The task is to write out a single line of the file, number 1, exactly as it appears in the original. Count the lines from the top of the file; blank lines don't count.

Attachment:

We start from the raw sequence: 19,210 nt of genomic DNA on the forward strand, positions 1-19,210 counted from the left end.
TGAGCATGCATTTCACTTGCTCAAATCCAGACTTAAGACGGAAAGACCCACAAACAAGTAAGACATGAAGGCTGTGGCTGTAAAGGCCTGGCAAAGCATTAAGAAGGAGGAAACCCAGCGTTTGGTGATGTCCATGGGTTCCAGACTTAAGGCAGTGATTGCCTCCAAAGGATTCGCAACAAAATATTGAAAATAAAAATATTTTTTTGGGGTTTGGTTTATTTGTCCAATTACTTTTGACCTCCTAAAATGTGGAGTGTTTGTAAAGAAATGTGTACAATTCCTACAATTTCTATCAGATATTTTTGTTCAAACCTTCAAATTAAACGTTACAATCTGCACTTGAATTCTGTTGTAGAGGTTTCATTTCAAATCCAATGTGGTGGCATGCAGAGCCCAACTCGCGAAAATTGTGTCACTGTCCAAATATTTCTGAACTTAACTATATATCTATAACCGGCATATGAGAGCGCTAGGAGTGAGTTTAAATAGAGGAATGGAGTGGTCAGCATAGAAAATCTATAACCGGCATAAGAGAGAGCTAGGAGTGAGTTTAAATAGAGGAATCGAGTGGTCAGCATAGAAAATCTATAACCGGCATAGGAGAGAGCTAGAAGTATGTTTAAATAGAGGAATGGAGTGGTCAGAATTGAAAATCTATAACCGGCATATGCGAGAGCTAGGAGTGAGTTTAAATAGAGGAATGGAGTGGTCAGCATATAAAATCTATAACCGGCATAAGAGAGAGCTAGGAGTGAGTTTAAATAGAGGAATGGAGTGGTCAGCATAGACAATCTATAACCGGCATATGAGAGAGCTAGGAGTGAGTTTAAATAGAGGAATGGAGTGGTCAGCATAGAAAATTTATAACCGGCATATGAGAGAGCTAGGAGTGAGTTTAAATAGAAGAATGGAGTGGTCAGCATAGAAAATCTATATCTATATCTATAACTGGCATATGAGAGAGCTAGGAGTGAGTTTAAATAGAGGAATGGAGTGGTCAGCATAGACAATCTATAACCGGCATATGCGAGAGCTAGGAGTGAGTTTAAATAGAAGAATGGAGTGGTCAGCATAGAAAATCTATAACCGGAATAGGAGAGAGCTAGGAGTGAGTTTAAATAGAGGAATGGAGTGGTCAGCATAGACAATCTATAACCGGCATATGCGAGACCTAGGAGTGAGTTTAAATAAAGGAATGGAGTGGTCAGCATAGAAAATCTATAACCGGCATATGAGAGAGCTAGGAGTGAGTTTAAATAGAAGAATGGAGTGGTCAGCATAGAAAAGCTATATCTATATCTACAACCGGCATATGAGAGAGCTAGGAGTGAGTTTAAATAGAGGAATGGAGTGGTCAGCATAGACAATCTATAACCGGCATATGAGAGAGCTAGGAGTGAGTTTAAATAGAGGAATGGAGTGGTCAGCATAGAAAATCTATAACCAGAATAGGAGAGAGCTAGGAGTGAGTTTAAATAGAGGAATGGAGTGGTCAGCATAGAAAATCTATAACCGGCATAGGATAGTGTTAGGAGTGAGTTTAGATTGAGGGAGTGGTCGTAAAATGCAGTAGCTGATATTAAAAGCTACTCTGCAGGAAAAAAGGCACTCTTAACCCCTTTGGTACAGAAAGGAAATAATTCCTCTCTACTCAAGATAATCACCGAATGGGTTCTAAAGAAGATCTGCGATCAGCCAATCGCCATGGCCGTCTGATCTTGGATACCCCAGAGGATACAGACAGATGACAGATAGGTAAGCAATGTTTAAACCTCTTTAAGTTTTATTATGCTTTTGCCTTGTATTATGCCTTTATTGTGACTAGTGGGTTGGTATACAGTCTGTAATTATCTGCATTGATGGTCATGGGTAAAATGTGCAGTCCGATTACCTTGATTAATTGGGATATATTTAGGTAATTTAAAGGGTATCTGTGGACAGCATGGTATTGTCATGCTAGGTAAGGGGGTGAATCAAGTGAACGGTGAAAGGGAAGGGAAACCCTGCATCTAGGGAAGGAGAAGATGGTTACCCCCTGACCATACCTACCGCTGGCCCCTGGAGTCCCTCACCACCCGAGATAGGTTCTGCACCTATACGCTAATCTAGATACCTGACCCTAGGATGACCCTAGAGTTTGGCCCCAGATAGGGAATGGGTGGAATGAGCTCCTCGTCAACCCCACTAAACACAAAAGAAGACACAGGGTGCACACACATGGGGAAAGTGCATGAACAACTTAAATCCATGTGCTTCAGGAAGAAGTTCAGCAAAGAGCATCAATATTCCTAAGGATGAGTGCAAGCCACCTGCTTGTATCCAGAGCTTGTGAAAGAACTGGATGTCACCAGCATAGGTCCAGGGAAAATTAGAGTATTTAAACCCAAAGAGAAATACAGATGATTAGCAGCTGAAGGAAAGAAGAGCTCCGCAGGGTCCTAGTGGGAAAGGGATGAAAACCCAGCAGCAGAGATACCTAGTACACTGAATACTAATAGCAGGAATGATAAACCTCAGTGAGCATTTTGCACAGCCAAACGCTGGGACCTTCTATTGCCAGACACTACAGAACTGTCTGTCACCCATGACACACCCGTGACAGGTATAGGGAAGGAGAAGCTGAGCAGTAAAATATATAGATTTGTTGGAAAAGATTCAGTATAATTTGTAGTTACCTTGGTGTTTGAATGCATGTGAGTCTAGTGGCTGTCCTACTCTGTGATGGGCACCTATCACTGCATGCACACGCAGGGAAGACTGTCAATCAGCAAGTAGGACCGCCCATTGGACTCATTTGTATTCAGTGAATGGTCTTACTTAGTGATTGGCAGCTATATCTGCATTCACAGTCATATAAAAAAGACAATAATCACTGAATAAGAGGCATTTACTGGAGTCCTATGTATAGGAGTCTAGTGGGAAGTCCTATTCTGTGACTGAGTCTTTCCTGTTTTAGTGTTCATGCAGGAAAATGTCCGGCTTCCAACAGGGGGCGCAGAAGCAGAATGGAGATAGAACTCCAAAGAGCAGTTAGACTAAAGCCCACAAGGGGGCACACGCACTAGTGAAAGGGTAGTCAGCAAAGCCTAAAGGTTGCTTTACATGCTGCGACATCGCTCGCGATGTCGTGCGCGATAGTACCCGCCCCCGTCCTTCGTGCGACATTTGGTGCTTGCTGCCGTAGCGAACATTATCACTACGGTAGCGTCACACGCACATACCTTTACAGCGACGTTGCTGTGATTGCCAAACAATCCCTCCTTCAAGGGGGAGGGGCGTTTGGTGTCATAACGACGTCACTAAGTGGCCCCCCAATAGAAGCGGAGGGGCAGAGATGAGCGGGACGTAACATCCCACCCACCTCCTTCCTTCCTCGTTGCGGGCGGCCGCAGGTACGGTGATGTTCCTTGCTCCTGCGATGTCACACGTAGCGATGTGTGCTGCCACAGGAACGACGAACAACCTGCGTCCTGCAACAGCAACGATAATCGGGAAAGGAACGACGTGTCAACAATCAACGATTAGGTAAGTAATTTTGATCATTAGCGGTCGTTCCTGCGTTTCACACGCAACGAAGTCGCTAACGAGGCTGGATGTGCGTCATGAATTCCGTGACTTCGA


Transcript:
We start from the raw sequence: 19,210 nt of genomic DNA on the forward strand, positions 1-19,210 counted from the left end.